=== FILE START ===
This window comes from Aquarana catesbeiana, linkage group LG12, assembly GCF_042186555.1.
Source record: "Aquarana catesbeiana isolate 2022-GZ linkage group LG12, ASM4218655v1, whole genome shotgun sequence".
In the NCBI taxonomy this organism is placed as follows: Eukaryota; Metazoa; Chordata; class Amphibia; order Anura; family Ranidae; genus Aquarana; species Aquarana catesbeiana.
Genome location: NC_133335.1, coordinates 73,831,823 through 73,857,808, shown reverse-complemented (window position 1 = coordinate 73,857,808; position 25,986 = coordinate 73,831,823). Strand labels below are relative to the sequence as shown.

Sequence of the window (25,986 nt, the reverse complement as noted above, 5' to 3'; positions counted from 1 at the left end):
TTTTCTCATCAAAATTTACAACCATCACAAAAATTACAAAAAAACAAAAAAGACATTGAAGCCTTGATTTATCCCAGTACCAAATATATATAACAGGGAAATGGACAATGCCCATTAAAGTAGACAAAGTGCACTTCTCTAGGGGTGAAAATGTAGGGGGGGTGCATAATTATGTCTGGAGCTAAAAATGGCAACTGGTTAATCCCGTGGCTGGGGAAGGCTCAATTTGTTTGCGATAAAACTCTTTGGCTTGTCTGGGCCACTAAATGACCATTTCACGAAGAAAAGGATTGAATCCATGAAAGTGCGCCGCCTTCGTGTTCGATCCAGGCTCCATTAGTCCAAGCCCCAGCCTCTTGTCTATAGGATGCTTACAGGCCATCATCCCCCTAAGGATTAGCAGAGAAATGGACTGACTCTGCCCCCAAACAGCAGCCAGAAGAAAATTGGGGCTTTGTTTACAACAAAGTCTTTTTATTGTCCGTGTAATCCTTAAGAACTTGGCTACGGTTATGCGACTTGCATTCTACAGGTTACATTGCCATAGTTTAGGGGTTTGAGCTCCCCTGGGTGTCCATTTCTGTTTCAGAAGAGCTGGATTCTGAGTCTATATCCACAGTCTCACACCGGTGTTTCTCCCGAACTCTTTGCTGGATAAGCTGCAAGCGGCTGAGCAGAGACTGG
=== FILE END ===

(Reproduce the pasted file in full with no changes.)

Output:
This window comes from Aquarana catesbeiana, linkage group LG12, assembly GCF_042186555.1.
Source record: "Aquarana catesbeiana isolate 2022-GZ linkage group LG12, ASM4218655v1, whole genome shotgun sequence".
In the NCBI taxonomy this organism is placed as follows: Eukaryota; Metazoa; Chordata; class Amphibia; order Anura; family Ranidae; genus Aquarana; species Aquarana catesbeiana.
Genome location: NC_133335.1, coordinates 73,831,823 through 73,857,808, shown reverse-complemented (window position 1 = coordinate 73,857,808; position 25,986 = coordinate 73,831,823). Strand labels below are relative to the sequence as shown.

Sequence of the window (25,986 nt, the reverse complement as noted above, 5' to 3'; positions counted from 1 at the left end):
TTTTCTCATCAAAATTTACAACCATCACAAAAATTACAAAAAAACAAAAAAGACATTGAAGCCTTGATTTATCCCAGTACCAAATATATATAACAGGGAAATGGACAATGCCCATTAAAGTAGACAAAGTGCACTTCTCTAGGGGTGAAAATGTAGGGGGGGTGCATAATTATGTCTGGAGCTAAAAATGGCAACTGGTTAATCCCGTGGCTGGGGAAGGCTCAATTTGTTTGCGATAAAACTCTTTGGCTTGTCTGGGCCACTAAATGACCATTTCACGAAGAAAAGGATTGAATCCATGAAAGTGCGCCGCCTTCGTGTTCGATCCAGGCTCCATTAGTCCAAGCCCCAGCCTCTTGTCTATAGGATGCTTACAGGCCATCATCCCCCTAAGGATTAGCAGAGAAATGGACTGACTCTGCCCCCAAACAGCAGCCAGAAGAAAATTGGGGCTTTGTTTACAACAAAGTCTTTTTATTGTCCGTGTAATCCTTAAGAACTTGGCTACGGTTATGCGACTTGCATTCTACAGGTTACATTGCCATAGTTTAGGGGTTTGAGCTCCCCTGGGTGTCCATTTCTGTTTCAGAAGAGCTGGATTCTGAGTCTATATCCACAGTCTCACACCGGTGTTTCTCCCGAACTCTTTGCTGGATAAGCTGCAAGCGGCTGAGCAGAGACTGG